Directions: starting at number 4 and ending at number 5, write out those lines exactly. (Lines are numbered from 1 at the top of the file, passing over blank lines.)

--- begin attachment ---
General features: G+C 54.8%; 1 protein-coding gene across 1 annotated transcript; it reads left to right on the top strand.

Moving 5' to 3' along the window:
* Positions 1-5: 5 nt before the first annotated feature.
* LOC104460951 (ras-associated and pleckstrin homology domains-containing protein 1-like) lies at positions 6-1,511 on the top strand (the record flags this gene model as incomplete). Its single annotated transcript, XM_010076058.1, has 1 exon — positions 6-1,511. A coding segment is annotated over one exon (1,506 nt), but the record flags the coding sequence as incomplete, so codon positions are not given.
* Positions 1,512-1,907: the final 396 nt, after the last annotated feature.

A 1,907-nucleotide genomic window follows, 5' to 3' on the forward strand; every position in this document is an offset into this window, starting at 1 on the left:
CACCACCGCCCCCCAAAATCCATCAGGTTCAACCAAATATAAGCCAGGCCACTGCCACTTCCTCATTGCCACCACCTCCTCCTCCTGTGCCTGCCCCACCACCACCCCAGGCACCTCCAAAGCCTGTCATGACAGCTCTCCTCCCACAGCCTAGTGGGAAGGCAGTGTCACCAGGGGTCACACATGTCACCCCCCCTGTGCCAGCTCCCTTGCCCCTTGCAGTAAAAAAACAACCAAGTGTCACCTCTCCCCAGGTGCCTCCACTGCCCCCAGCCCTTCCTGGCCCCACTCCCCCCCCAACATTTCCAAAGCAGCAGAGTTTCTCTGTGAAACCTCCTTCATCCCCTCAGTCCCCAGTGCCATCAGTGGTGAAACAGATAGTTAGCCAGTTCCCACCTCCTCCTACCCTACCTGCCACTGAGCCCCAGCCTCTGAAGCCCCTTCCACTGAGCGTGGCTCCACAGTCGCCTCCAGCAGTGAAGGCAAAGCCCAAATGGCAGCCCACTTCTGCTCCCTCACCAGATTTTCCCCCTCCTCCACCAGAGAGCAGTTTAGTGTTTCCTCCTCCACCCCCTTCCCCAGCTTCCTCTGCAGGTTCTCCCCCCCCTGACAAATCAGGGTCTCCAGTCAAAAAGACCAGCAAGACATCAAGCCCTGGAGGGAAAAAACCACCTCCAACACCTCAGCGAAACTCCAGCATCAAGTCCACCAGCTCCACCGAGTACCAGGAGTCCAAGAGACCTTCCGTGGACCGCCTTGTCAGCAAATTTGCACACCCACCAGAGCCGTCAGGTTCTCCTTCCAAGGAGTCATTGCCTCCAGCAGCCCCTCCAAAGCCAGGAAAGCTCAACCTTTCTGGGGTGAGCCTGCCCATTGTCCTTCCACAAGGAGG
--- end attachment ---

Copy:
* LOC104460951 (ras-associated and pleckstrin homology domains-containing protein 1-like) lies at positions 6-1,511 on the top strand (the record flags this gene model as incomplete). Its single annotated transcript, XM_010076058.1, has 1 exon — positions 6-1,511. A coding segment is annotated over one exon (1,506 nt), but the record flags the coding sequence as incomplete, so codon positions are not given.
* Positions 1,512-1,907: the final 396 nt, after the last annotated feature.